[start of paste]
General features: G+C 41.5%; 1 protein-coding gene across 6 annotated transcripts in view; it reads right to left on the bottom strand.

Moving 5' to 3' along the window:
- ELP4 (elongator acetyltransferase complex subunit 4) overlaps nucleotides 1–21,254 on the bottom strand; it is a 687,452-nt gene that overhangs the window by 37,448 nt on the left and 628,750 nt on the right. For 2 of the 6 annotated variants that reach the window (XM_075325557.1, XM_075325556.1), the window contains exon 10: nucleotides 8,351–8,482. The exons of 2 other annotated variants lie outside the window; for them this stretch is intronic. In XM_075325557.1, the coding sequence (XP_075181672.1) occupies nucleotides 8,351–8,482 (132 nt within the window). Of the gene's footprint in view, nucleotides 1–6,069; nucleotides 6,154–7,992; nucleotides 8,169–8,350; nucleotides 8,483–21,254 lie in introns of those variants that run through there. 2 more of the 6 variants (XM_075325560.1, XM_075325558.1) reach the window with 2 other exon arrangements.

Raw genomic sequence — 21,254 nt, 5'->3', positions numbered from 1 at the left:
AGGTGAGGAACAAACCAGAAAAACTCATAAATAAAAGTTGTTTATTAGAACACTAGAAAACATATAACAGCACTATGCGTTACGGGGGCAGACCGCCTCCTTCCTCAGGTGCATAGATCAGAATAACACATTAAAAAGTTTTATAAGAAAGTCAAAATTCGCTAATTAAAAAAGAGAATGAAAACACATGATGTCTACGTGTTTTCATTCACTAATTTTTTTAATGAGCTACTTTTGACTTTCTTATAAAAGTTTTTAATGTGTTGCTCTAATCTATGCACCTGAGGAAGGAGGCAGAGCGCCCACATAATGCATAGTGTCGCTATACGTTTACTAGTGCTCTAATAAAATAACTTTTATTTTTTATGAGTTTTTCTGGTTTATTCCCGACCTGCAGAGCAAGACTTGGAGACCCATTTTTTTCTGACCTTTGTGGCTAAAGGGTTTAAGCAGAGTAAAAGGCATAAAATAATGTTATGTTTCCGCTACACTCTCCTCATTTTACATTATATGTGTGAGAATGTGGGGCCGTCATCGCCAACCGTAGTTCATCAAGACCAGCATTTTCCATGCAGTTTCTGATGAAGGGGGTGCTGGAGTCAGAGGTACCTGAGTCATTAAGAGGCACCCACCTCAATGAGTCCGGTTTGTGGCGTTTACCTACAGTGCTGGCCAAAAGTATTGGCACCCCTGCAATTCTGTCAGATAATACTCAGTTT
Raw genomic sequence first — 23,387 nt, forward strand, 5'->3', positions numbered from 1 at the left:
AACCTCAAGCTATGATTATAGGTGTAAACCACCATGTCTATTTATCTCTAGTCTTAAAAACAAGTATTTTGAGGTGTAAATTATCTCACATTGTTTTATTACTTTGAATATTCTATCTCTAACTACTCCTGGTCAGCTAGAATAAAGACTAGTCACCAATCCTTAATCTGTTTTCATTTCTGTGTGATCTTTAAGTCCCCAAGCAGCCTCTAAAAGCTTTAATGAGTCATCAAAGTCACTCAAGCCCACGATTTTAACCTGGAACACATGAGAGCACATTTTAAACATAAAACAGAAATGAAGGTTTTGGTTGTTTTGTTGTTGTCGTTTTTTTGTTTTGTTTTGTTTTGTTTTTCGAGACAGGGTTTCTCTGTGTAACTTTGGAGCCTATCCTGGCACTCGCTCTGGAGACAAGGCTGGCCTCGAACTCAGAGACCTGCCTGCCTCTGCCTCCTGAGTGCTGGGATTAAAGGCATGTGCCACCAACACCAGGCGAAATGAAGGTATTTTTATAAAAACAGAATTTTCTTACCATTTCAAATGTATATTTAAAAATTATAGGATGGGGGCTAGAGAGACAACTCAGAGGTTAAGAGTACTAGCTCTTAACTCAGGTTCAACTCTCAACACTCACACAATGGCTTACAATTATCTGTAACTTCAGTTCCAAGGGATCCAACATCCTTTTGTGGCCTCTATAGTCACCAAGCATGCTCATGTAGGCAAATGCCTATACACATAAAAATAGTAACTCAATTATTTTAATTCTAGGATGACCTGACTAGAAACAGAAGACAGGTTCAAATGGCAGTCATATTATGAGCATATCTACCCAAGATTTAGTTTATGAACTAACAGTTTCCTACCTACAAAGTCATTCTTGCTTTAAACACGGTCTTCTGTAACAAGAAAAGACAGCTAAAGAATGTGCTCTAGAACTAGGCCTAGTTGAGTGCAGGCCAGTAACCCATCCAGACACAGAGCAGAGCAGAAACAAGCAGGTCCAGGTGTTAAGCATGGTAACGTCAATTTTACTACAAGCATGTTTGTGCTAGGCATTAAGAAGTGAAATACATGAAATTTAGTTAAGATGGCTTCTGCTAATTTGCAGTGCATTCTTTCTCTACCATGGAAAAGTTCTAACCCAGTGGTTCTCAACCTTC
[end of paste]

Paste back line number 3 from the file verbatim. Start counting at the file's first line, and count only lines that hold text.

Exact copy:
- ELP4 (elongator acetyltransferase complex subunit 4) overlaps nucleotides 1–21,254 on the bottom strand; it is a 687,452-nt gene that overhangs the window by 37,448 nt on the left and 628,750 nt on the right. For 2 of the 6 annotated variants that reach the window (XM_075325557.1, XM_075325556.1), the window contains exon 10: nucleotides 8,351–8,482. The exons of 2 other annotated variants lie outside the window; for them this stretch is intronic. In XM_075325557.1, the coding sequence (XP_075181672.1) occupies nucleotides 8,351–8,482 (132 nt within the window). Of the gene's footprint in view, nucleotides 1–6,069; nucleotides 6,154–7,992; nucleotides 8,169–8,350; nucleotides 8,483–21,254 lie in introns of those variants that run through there. 2 more of the 6 variants (XM_075325560.1, XM_075325558.1) reach the window with 2 other exon arrangements.